While some people were worried when Texas Gov. Rick Perry recently came to Missouri looking to attract businesses to move to his state, Brown said, “He’s doing what a governor should do.”
Frederick added, “If we’re worried that ‘oh my goodness, Gov. Perry is coming here, he’s trying to attract businesses to Texas,’ well, what is it about Missouri’s environment that leaves an opening for a state like Texas to try to attract our businesses? We should have an environment in Missouri where Gov. Nixon can go to Texas and lure them with the environment we have instead of the other way around.”
Bearden said HB 253 would make Missouri more competitive in that area. “Make your tax policy, your economic policy, be competitive, and you will not see a Gov. Perry.”
Missouri has been ranked 47th in the country in economic growth out of 50.
“Are we striving to be 50th? Because it doesn’t seem to bother the governor when someone picks up and leaves,” Brown added.
Hoskins said Nixon has been using “scare tactics” and scaring educational institutions into believing that “if we override (the veto of) House Bill 253 on Sept. 11, that on Sept. 12, they’ll have to close their doors and turn the lights off. And that’s simply not going to happen.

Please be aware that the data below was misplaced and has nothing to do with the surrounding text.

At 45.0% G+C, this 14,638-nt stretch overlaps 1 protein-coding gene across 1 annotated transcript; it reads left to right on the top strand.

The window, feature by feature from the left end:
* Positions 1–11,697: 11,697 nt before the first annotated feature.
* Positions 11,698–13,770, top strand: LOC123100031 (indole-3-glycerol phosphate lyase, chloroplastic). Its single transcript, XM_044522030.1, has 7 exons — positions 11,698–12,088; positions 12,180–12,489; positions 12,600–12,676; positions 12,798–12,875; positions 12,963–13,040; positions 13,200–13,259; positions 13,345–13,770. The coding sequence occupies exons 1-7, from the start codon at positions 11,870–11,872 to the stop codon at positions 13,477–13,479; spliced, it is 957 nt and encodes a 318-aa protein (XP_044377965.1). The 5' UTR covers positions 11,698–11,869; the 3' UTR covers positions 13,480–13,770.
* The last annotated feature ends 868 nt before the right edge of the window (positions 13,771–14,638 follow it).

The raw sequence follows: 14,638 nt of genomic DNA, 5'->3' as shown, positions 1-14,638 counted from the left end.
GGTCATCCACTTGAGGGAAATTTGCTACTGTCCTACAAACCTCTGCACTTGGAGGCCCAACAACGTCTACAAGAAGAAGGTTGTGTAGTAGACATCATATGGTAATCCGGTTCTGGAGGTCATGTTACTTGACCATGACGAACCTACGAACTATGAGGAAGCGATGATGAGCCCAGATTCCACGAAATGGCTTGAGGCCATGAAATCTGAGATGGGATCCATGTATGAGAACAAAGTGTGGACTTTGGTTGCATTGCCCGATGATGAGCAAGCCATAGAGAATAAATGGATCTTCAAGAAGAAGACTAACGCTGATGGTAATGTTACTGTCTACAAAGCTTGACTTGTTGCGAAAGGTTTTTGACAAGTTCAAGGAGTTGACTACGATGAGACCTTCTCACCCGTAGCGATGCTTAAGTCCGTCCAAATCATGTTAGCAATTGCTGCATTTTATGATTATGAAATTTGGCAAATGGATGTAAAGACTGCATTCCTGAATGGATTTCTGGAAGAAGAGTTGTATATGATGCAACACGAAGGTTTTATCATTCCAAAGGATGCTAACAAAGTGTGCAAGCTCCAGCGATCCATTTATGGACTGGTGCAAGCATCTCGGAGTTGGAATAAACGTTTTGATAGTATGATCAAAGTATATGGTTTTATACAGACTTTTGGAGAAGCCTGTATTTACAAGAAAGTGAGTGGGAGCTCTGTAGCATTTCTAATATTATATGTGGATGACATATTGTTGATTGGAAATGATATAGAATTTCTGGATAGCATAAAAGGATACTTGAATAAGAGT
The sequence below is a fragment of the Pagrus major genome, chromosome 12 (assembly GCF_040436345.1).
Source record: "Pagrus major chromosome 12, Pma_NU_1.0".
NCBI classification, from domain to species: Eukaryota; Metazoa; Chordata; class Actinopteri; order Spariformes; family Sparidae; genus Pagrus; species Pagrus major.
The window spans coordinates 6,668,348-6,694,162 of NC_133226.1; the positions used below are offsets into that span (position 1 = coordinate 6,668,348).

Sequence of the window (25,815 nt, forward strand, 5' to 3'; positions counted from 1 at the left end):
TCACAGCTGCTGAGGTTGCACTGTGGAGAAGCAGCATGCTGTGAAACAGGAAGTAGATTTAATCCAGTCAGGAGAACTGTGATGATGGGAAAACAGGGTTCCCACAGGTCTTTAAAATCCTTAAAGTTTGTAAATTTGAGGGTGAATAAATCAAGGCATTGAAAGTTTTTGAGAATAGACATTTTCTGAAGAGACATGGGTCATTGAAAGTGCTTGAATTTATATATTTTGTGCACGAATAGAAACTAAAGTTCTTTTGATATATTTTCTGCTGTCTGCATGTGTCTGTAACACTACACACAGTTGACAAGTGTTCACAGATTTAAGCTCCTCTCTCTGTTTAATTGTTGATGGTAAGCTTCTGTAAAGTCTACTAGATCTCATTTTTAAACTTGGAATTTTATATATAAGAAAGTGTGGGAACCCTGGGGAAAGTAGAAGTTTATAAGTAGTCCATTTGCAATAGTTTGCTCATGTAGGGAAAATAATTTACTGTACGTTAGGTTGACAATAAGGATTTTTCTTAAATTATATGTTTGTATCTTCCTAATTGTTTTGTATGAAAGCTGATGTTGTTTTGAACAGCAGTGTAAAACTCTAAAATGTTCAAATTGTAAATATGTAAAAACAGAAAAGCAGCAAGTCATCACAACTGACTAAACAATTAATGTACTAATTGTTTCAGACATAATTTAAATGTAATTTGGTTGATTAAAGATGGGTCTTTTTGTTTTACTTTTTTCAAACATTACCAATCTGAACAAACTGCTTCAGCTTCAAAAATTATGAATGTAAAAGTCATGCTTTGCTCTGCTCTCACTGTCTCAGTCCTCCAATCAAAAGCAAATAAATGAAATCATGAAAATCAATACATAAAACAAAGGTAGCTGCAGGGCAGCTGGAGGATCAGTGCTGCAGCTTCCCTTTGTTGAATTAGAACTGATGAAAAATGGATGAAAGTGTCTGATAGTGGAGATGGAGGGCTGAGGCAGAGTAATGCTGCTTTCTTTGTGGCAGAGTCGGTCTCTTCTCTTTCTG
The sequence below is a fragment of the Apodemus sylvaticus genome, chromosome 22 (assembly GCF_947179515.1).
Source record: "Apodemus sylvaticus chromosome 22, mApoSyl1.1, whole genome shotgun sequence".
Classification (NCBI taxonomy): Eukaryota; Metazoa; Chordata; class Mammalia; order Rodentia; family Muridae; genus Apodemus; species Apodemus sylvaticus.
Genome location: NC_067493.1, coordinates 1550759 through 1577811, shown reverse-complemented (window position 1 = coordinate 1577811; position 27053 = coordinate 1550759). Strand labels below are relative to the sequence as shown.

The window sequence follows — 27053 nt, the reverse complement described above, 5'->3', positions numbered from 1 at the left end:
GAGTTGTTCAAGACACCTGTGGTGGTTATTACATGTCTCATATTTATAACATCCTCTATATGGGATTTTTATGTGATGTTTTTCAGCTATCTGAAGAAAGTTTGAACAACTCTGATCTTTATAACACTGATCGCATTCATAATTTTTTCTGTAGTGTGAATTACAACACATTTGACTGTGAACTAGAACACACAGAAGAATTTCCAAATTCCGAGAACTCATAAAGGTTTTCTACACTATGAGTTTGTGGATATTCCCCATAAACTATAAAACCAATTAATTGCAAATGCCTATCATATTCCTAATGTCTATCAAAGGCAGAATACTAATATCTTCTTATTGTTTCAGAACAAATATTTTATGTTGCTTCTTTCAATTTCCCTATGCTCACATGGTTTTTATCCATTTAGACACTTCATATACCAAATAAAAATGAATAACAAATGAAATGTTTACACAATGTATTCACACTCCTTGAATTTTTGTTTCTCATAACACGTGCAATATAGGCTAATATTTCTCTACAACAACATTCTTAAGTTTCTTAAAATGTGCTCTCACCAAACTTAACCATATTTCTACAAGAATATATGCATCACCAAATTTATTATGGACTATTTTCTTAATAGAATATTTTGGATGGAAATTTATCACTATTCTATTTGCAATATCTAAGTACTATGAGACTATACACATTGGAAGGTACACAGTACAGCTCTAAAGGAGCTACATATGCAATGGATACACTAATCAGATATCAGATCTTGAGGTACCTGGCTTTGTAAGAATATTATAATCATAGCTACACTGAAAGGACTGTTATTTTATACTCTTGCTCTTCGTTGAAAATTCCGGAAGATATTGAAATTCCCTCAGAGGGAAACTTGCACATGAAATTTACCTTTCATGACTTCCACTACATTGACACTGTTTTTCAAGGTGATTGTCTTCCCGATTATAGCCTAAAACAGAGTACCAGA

“We want to have jobs in Missouri for every Missouri citizen as well as those graduates from UMR (now known as Missouri University of Science and Technology),” Hoskins said.
Hoskins said the bill doesn’t refer specifically to education or senior services.
“It talks about tax and economic policy and how we can grow Missouri so we do have more general revenue to adequately fund education and those senior services,” Hoskins said.
Brown recalled a discussion with employees from the state department of mental health and Brown told them, “The only reason you don’t have the money that we appropriated for you this year if because the governor withheld it. Why aren’t you mad at him?”
Bearden said the projected reductions in revenue that the opposition argues will happen are actually static.
“They have absolutely no thought of what the economic activity will be by letting more people keep more of their money and spending it in their communities,” Bearden said.
Hoskins noted that HB 253 states that the annual tax rate reductions will only be triggered if yearly state revenues grow by at least $100 million.
Brown said he has received some emails from constituents who believe they will lose their jobs if the veto is overridden but said they are misinformed.
“We got a few problems in the bill. What bill that passes doesn’t have some problems? We’re going to have to fix to a few things,” Brown said.
Frederick said he believes there’s a good chance of Nixon’s veto being overridden during the veto session, which begins Sept. 11.
“I think it’s got a pretty good shot of passing … That’s the input I’m getting from constituents that we understand reducing taxes makes Missouri a more competitive environment for the job producers and that helps our families … I get a few on the other side.”